The Darebin Arts Speakeasy 2019 Season opens early next month, and with its goal of presenting creative and challenging contemporary performances by emerging and established artists, it is already promising to live up to expectation. Now in its sixth year, the 2019 season features contemporary and challenging performances by leading creatives including Fleur Kilpatrick, Jessica Wilson, David Woods, Lemony S Puppet Theatre and Joseph O’Farrell.
Read on as Beau McCafferty, who is Head of Programming, Creative Culture & Events, discusses the genesis of the Darebin Arts Speakeasy; its significance as a personal achievement and as a community enrichment program; long term goals; the process re. inclusion; challenges and much more.
The City of Darebin recognised that curatorial lead programming was the best method for increasing our support of the local arts sector, enhancing the role the Northcote Town Hall Arts Centre plays in the community by providing thrilling artistic experiences. Rather than just handing out money for projects, Darebin sought to build relationships and development opportunities, placing the artist at forefront of the decision making process in how our venues and resources were used.
We literally sat down and made long lists of all of the fantastic artists, companies and organisations that we could think of and then went and had many, many coffees and meetings. The number one thing people wanted was access to fit for purpose quality space, and then support in connecting them with audiences.
The programming team are definitely driven by a personal passion for the arts and helping people realise their artistic visions. Collectively we have all been involved in the arts in one aspect or another for decades. Opening nights are always pretty emotional, by that stage we have generally been on the journey with the artists for at least a year if not longer. To finally see a production in front of an appreciative crowd is an extremely rewarding experience.
Most of our shows come via an open application process, a callout is made annually for anyone to apply and the applications are then assessed against criteria by a panel made up of artist, producers, creative community members and the programming team. A few shows come in simply by knocking on the door or calling and getting in touch. Our door is always open, but our lead times are long, we are currently already half booked for 2020. But things shift and lots of juggling occurs and opportunities often arise unexpectedly. All shows no matter how they get in touch are assessed against a curatorial criteria that is reflective of the Council goals and values.
Most of the creative teams are really large and each project has a really long gestation period, so anywhere from 9 months to 2 years is pretty standard for our involvement. There are lots of funding bodies to apply to and logistics to be wrangled. One show took us over 3 years to get all the ducks lined up and pieces in place. Others such as our Fringe Festival shows are more like 9 months. Ensuring the marketing, production and event logistics are in place is the majority of our work. As well as solving those unforeseen issues that crop up each and every time. We are always trying to get longer lead times to provide more certainty to everyone involved, but we don’t want to be too inflexible and miss an exciting opportunity that suddenly arises.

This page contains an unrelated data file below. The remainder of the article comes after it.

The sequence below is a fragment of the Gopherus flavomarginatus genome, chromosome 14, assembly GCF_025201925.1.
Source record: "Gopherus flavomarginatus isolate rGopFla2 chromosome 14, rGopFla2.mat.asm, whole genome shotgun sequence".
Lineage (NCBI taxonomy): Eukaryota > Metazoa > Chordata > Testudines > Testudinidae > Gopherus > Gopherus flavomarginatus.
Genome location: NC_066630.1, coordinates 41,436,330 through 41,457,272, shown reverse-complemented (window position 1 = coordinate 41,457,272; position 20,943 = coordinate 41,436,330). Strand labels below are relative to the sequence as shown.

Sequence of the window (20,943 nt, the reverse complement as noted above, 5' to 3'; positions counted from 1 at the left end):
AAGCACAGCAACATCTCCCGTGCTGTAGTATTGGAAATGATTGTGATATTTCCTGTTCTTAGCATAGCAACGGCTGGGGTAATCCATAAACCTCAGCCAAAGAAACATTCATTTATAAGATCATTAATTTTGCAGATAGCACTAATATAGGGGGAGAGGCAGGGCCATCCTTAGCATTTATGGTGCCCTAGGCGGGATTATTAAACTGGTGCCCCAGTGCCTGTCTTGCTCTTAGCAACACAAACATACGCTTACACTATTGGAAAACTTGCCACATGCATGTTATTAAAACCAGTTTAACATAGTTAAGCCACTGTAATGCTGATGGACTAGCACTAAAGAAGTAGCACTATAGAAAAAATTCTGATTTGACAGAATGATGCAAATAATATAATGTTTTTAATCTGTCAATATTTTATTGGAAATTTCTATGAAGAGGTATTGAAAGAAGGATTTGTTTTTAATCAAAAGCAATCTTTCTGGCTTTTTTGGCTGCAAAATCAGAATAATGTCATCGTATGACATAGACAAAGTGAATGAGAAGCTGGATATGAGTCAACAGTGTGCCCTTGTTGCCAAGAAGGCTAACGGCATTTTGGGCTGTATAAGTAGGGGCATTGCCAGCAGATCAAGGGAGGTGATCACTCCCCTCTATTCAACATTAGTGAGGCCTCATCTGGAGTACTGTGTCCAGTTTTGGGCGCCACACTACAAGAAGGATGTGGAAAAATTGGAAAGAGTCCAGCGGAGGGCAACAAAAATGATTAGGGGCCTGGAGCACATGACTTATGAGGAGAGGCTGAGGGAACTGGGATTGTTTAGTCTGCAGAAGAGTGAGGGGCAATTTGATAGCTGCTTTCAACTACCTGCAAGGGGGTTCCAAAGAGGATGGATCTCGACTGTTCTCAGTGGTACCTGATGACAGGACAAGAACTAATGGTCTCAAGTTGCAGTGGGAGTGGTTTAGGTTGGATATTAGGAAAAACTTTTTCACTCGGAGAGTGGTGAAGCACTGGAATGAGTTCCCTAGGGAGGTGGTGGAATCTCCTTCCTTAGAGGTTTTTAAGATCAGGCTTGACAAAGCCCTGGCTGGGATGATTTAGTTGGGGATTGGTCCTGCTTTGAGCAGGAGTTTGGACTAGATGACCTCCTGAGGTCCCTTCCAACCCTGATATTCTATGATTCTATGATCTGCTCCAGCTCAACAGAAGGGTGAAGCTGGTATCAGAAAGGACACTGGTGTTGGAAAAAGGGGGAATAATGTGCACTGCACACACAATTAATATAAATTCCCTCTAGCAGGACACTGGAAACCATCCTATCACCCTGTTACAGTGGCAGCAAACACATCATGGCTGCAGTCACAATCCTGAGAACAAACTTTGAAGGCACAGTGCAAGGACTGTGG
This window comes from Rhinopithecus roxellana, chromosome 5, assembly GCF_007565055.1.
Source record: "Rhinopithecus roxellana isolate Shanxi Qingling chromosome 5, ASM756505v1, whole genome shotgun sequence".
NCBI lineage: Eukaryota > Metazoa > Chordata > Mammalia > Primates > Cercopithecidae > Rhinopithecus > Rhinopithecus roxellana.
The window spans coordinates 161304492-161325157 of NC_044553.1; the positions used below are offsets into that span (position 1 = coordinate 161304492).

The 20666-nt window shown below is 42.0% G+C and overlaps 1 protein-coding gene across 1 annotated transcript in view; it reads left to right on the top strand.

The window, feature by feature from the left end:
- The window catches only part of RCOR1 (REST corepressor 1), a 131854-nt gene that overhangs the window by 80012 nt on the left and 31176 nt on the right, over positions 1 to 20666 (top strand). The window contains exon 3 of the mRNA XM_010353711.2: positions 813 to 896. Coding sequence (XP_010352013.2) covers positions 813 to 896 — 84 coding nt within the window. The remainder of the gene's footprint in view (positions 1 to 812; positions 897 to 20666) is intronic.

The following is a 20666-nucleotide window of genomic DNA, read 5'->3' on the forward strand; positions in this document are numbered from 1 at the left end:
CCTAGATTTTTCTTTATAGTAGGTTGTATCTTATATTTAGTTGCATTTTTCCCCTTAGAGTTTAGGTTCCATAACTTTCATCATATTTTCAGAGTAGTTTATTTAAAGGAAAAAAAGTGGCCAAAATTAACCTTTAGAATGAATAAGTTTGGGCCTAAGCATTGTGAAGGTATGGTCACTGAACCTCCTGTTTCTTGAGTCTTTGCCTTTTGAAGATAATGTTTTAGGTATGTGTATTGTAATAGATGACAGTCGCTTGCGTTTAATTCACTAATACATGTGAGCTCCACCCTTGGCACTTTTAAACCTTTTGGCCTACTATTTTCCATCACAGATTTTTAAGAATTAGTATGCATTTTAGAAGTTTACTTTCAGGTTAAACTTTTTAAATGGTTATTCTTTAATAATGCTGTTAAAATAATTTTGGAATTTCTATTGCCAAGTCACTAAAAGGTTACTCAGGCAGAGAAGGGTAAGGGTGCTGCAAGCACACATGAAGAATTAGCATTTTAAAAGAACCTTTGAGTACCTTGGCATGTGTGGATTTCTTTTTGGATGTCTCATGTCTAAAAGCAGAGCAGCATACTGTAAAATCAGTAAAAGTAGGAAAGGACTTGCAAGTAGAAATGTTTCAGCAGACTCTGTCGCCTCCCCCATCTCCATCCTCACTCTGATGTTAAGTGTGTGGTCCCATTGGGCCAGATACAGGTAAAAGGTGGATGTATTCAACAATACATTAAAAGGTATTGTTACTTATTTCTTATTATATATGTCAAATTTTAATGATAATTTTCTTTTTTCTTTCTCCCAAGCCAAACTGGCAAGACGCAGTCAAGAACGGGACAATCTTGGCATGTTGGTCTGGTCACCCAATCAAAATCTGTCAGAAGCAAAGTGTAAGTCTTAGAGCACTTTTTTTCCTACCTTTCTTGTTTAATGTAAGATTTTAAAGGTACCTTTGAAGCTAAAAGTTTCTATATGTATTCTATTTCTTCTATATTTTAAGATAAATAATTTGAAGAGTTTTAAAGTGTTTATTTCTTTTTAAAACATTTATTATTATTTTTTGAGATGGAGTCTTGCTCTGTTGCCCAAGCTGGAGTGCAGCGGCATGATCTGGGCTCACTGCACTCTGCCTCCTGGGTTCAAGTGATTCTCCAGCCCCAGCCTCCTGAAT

Challenges: Trying to get audiences and artists to trust us, to know that we are here for them and that the building is their home. We are always trying to build trust across various communities, a big town hall building can be confronting and unwelcoming, so it takes a lot of time and effort to get people feeling that it is their space too. One way we did this was investing heavily in providing development opportunities and fostering work in its early stages, or just getting out of the way and opening the doors to people to just try out ideas.
A recent highlight was Merciless Gods by Little Ones Theatre. Based on the Christos Tsiolkas book about the lives of migrants and people living on the edges of society, it drew its strength from the history of the local area and the incredible talents of our local artists. It went on to a sold out season and won many awards. The emotion of something so connected to the Darebin area, yet resonant to audiences across the country, felt right at home in our venue and really made me proud to live and work here.
A long term goal is to transform the area from a venue to something much richer as an arts precinct that has tendrils deep into the surrounding area, as well as providing a platform for growth and international connections. There are always new ideas and creative endeavours to assist and ways to work and enable amazing personal experiences.
Why should an audience come: Basically the program offers world class talent, talking to contemporary concerns and celebrations, at very affordable prices too!
Let’s Take Over kicks off the program on March 2 and is a one day arts festival taking over the Northcote Town Hall Arts Centre, entirely produced, programmed and delivered by 10 incredible young people aged 15 – 25.
Info on the season: http://www.darebinarts.com.au/